WASHINGTON – President Barack Obama and his congressional allies are entering the next phase of their push to overhaul health care with lower expectations of what can be accomplished – but with far greater certainty that significant legislation will be enacted by the end of the year.
After a long summer of raucous protests, discouraging poll numbers and unplanned tactical shifts, administration officials and Democratic leaders now are focusing on their two greatest challenges: scaling back the overall cost and developing alternatives to the government-run insurance option that liberals have championed.
Difficult as those tasks may be, the political stakes are so high that analysts and lawmakers on both sides say it is almost unthinkable that Congress would emerge from the battle empty-handed. And Obama’s decision to address Congress and the nation Wednesday night has only increased the pressure.
“August, no question, was a tough month for Democrats,” said Sen. Bob Menendez, D-N.J. “But the president is putting a lot of political capital here. We will expend whatever the necessary capital is to make (health care) happen. In my view, you don’t let the perfect be the end of the good.”
Obama has been making calls to Democratic lawmakers to lay the groundwork for his speech and prepare the party for what could be a rough road ahead. Some of his top aides Sunday continued to signal that Democratic liberals might have to accept a bill that does not include the robust public insurance option they sorely want.
David Axelrod, Obama’s chief strategist, said Sunday on NBC’s “Meet the Press” that Obama “believes the public option is a good tool” for ensuring the availability of affordable insurance. But Axelrod added, “It shouldn’t define the whole health care debate, however.”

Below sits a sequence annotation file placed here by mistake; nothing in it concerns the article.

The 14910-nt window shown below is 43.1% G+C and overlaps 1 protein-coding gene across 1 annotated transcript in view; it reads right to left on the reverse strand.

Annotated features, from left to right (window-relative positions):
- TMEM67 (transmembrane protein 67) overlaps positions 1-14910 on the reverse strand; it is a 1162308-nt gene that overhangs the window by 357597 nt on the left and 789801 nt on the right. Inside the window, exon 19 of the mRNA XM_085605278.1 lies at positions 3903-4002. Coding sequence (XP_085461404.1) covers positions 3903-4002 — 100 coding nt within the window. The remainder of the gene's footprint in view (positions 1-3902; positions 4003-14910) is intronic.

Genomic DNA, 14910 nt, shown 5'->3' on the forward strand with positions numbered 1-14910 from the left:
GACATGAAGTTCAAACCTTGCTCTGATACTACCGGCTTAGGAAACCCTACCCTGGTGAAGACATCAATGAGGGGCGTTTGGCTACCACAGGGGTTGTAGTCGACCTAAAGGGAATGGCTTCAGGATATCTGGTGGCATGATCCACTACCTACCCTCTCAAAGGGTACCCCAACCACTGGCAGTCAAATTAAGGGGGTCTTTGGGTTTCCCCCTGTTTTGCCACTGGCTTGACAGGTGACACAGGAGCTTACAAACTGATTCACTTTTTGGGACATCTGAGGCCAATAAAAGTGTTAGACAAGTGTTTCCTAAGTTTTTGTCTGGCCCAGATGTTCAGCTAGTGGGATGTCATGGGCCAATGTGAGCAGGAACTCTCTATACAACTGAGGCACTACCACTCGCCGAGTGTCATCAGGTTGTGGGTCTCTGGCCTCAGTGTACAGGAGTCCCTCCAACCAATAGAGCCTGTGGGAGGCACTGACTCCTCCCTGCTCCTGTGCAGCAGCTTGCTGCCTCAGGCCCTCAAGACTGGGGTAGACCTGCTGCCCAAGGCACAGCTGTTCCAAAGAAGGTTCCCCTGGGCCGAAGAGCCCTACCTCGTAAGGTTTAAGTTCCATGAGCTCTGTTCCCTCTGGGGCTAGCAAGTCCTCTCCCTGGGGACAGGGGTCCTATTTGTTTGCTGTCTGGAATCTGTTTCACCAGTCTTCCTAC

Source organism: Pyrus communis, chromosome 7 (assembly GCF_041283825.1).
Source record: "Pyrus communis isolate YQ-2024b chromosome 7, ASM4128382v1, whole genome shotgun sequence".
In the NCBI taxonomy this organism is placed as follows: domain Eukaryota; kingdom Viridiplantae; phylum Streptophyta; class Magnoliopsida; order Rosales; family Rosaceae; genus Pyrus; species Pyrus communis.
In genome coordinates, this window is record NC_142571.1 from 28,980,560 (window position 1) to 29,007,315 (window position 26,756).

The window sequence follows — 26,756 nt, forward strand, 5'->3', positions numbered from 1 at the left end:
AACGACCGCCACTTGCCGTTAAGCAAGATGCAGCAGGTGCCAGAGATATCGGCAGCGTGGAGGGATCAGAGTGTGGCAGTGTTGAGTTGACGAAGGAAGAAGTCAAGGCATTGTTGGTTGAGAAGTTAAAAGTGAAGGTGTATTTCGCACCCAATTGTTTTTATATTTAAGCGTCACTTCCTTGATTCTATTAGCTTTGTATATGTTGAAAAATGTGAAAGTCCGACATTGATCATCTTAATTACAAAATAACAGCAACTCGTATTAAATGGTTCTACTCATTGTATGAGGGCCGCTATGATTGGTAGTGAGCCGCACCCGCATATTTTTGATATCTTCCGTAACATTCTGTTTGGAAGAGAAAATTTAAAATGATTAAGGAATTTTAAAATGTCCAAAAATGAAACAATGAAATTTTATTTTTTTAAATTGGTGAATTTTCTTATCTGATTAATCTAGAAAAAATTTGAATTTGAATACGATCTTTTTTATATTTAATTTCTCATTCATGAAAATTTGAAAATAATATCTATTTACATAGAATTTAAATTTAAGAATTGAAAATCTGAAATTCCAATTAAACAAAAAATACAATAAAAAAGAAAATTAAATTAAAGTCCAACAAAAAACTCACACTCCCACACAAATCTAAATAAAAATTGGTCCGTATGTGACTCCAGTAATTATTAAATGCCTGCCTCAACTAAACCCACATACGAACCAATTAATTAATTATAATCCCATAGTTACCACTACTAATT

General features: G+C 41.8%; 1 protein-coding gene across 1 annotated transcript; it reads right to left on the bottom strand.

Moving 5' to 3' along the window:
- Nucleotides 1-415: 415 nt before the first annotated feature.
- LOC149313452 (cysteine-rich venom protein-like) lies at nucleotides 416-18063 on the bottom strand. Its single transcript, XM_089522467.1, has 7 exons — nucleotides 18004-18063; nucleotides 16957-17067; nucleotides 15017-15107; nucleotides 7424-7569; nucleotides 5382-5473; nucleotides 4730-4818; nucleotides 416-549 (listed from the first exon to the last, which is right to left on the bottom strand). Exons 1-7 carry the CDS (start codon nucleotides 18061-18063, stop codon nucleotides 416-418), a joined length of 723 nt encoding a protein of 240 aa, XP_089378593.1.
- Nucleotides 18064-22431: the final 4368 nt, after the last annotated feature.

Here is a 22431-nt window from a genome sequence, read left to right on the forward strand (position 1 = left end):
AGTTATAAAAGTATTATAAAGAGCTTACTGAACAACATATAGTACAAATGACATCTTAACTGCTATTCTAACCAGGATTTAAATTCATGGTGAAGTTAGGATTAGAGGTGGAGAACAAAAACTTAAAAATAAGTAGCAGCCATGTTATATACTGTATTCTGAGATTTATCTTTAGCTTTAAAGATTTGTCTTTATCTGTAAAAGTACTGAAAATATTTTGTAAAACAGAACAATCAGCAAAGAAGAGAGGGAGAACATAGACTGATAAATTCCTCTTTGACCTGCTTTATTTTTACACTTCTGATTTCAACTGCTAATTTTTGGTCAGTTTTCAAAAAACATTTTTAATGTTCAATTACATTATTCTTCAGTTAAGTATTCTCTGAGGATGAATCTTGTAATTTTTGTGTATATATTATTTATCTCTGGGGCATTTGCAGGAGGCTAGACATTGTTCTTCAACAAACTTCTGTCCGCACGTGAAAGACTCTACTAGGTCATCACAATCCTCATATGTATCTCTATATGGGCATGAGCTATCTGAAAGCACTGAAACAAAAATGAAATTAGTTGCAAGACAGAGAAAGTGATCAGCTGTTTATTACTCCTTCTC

Paradoxically, the tumult of the summer might make it easier for the president and Democratic leaders to proceed with a newly sharpened focus. After months of talking about seeking bipartisan support and wooing Republicans, Obama essentially has acknowledged that the GOP has united in opposition. Now he can concentrate on the daunting but more manageable task of crafting a legislative formula to unite his party’s moderate and liberal wings.
In his address to the joint session of Congress, Obama is expected to give a more detailed account of what he wants in the legislation – going beyond the principles of expanded access and improved choice that he has emphasized so far.
“Rest assured, there won’t be a lot of questions when it’s all said and done,” said Dan Pfeiffer, Obama’s deputy communications director. “We’re at the moment now for the president to take a more hands-on (approach), to step up his leadership role both publicly and with the Congress.”
That’s welcome news for Democrats, who need Obama to take the lead on any significant compromises.
“This is the moment where the president needs to be absolutely clear and needs to take the initiative,” said Rep. Chris Van Hollen, D-Md. “Part of his message has been and will continue to be that, while every member has things they think are most important, the object has to be getting a health care bill passed.”
With compromises all but certain, the final bill will not remake the U.S. health care system in one stroke. But major changes are likely, including a significant expansion of insurance coverage.
On Tuesday, Democratic leaders will be meeting with the rank-and-file behind closed doors to decide on strategy. A bipartisan group of six Senate Finance Committee members who have been seeking a compromise will hold another meeting in advance of their self-imposed Sept. 15 deadline.
Obama’s speech Wednesday – a politically risky use of his bully pulpit – probably will dictate the timetable and trajectory of legislative action on Capitol Hill, where House Democratic leaders are hoping to bring the legislation to the floor in a month and the Senate awaits action by the powerful Finance Committee.